Comment by david_bolin on List of Fully General Counterarguments · 2015-07-19T06:01:11.964Z · score: 1 (1 votes) · LW · GW

A common one that I see works like this: first person holds position A. A second person points out fact B which provides evidence against position A. The first person responds, "I am going to adjust my position to position C: namely that both A and B are true. B is evidence for C, so your argument is now evidence for my position." Continue as needed.

Example:

First person: The world was created. Second person: Living things evolved, which makes it less likely that things were created than if they had just appeared from nothing. First person: The world was created through evolution. Facts implying evolution are evidence for this fact, so your argument now supports my position.

Continuing in this way allows the first person not only to maintain his original position, even if modified, but also to say that all possible evidence supports it.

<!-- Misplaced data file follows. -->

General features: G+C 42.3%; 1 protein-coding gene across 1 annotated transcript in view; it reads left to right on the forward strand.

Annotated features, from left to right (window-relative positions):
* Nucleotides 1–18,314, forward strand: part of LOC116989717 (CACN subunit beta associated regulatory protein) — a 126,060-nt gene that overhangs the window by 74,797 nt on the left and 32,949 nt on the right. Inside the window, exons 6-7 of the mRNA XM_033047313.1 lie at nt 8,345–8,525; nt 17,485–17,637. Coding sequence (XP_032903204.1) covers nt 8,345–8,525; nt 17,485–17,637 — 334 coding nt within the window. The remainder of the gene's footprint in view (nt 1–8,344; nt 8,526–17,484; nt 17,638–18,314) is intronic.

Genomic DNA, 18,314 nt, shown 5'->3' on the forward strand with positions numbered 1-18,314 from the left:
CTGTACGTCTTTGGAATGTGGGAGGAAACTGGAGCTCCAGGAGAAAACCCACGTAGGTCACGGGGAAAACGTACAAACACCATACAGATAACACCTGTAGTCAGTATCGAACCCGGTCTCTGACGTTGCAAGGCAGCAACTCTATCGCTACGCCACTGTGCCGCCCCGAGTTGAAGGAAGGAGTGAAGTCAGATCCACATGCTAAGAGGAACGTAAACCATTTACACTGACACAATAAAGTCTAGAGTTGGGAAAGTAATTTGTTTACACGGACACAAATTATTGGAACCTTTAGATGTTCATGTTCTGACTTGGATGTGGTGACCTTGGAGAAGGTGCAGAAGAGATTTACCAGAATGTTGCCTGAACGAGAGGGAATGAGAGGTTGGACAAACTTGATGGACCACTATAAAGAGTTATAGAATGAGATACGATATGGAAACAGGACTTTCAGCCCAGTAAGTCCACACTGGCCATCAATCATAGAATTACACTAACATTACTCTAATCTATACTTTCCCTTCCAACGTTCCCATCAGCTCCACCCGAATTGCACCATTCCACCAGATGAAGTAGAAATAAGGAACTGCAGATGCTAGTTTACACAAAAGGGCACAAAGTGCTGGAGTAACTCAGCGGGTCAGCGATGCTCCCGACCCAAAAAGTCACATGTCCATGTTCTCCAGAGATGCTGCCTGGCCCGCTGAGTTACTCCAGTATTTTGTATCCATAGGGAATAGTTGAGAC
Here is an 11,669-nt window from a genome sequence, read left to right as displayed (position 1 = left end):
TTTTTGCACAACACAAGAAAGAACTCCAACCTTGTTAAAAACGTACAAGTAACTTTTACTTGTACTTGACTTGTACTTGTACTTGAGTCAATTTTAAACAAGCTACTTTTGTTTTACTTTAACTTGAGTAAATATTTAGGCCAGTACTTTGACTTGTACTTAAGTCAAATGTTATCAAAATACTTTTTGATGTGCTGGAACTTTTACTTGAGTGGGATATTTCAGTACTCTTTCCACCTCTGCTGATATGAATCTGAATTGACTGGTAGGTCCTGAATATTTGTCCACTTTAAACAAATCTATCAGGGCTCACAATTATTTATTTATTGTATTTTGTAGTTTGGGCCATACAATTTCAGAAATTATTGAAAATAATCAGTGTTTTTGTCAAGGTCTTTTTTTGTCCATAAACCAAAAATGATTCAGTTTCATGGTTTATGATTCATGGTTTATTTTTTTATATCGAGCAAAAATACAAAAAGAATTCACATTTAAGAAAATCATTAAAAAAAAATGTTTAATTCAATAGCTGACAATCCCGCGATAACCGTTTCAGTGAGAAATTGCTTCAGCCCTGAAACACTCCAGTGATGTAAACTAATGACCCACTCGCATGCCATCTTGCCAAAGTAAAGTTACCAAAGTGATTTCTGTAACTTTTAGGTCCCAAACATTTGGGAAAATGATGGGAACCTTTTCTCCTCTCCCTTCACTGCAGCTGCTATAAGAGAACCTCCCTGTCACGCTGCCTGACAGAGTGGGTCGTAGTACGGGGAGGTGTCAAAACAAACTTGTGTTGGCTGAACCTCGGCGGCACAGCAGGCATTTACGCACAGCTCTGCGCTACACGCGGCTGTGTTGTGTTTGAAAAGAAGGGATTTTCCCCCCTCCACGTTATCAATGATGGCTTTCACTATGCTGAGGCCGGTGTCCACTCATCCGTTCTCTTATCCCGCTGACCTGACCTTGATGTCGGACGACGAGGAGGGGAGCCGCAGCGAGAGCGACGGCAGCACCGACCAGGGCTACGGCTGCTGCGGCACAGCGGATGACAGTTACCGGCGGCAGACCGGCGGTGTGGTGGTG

(The actual resolution is that even if the modified position is supported by the evidence in issue, the modified position is more unlikely in itself than the original position, since the conjunction requires two things to be true, so following this process results in holding more and more unlikely positions.)

Comment by david_bolin on I have just donated $10,000 to the Immortality Bus, which was the most rational decision of my life · 2015-07-18T14:00:18.242Z · score: 5 (5 votes) · LW · GW

Ok. My link was also for the USA and you are correct that there would be differences in other countries.

Comment by david_bolin on An overall schema for the friendly AI problems: self-referential convergence criteria · 2015-07-18T13:56:42.110Z · score: 0 (0 votes) · LW · GW

This sounds like Robin Hanson's idea of the future. Eliezer would probably agree that in theory this would happen, except that he expects one superintelligent AI to take over everything and impose its values on the entire future of everything. If Eliezer's future is definitely going to happen, then even if there is no truly ideal set of values, we would still have to make sure that the values that are going to be imposed on everything are at least somewhat acceptable.